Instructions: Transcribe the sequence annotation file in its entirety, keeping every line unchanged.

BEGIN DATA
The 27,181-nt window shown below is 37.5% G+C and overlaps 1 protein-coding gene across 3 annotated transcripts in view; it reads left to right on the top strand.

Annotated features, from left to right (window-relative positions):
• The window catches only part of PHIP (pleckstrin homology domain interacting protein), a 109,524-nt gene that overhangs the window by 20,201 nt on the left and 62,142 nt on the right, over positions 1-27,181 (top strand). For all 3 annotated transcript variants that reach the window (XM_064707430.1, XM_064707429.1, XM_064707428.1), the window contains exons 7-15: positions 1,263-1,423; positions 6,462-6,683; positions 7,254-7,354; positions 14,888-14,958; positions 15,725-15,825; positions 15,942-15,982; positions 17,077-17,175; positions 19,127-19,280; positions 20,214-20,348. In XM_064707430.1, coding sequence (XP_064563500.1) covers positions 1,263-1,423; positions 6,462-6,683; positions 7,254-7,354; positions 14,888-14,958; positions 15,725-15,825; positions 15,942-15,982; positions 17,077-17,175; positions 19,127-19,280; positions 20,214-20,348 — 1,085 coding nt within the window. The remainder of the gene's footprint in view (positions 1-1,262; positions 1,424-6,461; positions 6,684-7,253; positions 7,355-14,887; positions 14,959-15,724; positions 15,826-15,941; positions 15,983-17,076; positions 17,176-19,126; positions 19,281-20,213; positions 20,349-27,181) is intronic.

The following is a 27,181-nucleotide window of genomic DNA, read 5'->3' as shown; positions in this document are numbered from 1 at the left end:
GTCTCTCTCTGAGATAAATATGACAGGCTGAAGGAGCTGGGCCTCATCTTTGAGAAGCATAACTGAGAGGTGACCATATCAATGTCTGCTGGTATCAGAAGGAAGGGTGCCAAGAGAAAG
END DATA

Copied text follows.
The 27,181-nt window shown below is 37.5% G+C and overlaps 1 protein-coding gene across 3 annotated transcripts in view; it reads left to right on the top strand.

Annotated features, from left to right (window-relative positions):
• The window catches only part of PHIP (pleckstrin homology domain interacting protein), a 109,524-nt gene that overhangs the window by 20,201 nt on the left and 62,142 nt on the right, over positions 1-27,181 (top strand). For all 3 annotated transcript variants that reach the window (XM_064707430.1, XM_064707429.1, XM_064707428.1), the window contains exons 7-15: positions 1,263-1,423; positions 6,462-6,683; positions 7,254-7,354; positions 14,888-14,958; positions 15,725-15,825; positions 15,942-15,982; positions 17,077-17,175; positions 19,127-19,280; positions 20,214-20,348. In XM_064707430.1, coding sequence (XP_064563500.1) covers positions 1,263-1,423; positions 6,462-6,683; positions 7,254-7,354; positions 14,888-14,958; positions 15,725-15,825; positions 15,942-15,982; positions 17,077-17,175; positions 19,127-19,280; positions 20,214-20,348 — 1,085 coding nt within the window. The remainder of the gene's footprint in view (positions 1-1,262; positions 1,424-6,461; positions 6,684-7,253; positions 7,355-14,887; positions 14,959-15,724; positions 15,826-15,941; positions 15,983-17,076; positions 17,176-19,126; positions 19,281-20,213; positions 20,349-27,181) is intronic.

The following is a 27,181-nucleotide window of genomic DNA, read 5'->3' as shown; positions in this document are numbered from 1 at the left end:
GTCTCTCTCTGAGATAAATATGACAGGCTGAAGGAGCTGGGCCTCATCTTTGAGAAGCATAACTGAGAGGTGACCATATCAATGTCTGCTGGTATCAGAAGGAAGGGTGCCAAGAGAAAG